Freedoms of religion and belief are at risk
A white card of Renier Nijskens, Honorary Ambassador, Béatrice de Liedekerke, citizen and mother of a family, Guillaume Dos Santos, citizen and father of a family.
Reacting to a petition from 48 members of the European Parliament, the European Commission has just decided to appoint a Special Envoy for the promotion of freedom of religion or belief outside the EU.
This post, created in May 2016 and occupied by Slovak Jan Figel, had been vacant since 2019. But in view of the growing threats around the world in terms of freedom of religion and belief, President Ursula von der Leyen wanted to take on a commitment strength of the EU to promote worldwide respect for all religions and beliefs.
The mandate of this Special Envoy explicitly provides that the freedom of thought, conscience and religion is a fundamental human right and it therefore also includes the freedom not to believe, as well as the freedom to leave a religion.
Therefore, if a conviction wants to be shared and aspire to unanimity, it can only achieve this with absolute respect for the freedom of others. In fact, this tolerant approach is made easier for Christianity in Europe where it does not constitute a threat to pluralism.
What is so powerful about the Christian religion that we want to silence it?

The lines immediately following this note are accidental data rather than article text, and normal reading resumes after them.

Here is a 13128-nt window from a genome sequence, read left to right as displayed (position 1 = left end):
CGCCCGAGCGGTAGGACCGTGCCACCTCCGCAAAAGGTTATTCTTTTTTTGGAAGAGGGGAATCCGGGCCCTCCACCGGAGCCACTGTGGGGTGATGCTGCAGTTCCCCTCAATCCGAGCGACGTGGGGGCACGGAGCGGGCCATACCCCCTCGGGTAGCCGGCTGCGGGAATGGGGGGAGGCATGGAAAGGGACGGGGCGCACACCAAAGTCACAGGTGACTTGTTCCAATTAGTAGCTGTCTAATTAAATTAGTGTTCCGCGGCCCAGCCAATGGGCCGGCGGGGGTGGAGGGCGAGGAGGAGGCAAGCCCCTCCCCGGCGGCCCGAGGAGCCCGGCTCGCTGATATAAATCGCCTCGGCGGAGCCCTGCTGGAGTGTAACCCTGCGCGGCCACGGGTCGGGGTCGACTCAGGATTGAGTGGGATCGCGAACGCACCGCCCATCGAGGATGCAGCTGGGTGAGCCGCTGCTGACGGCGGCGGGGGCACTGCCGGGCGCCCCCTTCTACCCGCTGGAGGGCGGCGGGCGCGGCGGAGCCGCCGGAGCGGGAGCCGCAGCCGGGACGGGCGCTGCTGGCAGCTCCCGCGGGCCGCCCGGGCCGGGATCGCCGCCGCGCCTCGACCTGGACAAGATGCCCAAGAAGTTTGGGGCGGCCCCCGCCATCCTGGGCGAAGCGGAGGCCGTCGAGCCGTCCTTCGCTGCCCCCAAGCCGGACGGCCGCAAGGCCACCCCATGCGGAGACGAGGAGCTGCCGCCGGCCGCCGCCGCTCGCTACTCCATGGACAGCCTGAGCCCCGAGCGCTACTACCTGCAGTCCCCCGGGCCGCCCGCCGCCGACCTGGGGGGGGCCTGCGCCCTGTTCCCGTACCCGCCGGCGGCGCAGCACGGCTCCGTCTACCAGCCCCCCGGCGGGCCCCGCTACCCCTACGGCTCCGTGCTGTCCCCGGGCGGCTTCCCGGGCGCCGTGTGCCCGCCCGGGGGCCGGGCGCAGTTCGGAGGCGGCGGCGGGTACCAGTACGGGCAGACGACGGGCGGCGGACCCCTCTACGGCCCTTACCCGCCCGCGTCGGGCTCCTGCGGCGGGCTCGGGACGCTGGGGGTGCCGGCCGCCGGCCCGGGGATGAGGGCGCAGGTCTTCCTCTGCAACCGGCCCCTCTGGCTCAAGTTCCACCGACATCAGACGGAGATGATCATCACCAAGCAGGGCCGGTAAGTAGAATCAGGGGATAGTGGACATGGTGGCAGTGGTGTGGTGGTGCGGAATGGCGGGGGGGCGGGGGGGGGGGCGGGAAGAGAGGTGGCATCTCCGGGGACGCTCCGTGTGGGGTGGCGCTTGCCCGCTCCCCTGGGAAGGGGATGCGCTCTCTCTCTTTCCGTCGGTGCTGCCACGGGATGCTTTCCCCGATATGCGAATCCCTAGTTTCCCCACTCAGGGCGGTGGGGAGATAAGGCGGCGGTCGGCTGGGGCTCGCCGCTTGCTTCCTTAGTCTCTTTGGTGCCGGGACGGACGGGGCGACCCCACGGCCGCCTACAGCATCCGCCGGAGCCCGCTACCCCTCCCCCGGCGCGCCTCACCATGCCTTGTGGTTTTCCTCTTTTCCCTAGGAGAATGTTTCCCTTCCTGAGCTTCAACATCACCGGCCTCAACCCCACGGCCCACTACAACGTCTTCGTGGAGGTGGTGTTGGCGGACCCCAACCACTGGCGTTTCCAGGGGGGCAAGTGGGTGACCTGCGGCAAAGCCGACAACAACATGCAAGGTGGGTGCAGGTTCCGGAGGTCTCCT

Need it be repeated that the freedoms of religion and belief are at risk in too many parts of the world? These freedoms do not mix well with authoritarian regimes of all stripes, as reported in North Korea, Syria, or against the Yazidis, and Eastern Christians in general. The rise of Daesh in Nigeria (Boko Haram) and in the Sahel has brought dramatic situations there where tolerance and interfaith friendliness traditionally reigned. Even in a well-established democracy like India, Christians are subject to multiple forms of discrimination.
Other equally unjust and inadmissible situations are the fate of Rohingya Muslims in Myanmar, Uyghurs in China, non-Muslim minorities in Pakistan or even apostates who have decided to leave Islam and secular atheists exercising their right to expression, like the teacher Samuel Paty who paid for it with his life in abominable circumstances, and this in the very heart of Europe.
According to a 2019 report commissioned by the British Foreign Office, the persecution of Christians sometimes even reaches genocidal levels, while anti-Semitism is also on the rise. The same goes for Islamophobia.
The organization ‘Open Doors’ estimates that more than 340 million Christians suffer some form of persecution and discrimination because of their belief, that is, one in six people in Africa, two in five in Asia and one in twelve in Latin America. Seeing the enormous and dramatic efforts made by such diverse regimes in such different societal contexts to counter Christian minorities, the question deserves to be asked: “What is so powerful about the Christian religion that do we want to silence it or even make it disappear when it is all sweet? Where does this strength come from that even the power of death does not overcome it? Christianity, which requires loving even its enemies and taking the defense of the weak and the oppressed in the face of the power in place, announces itself at its origin as a subversion of the logics of power.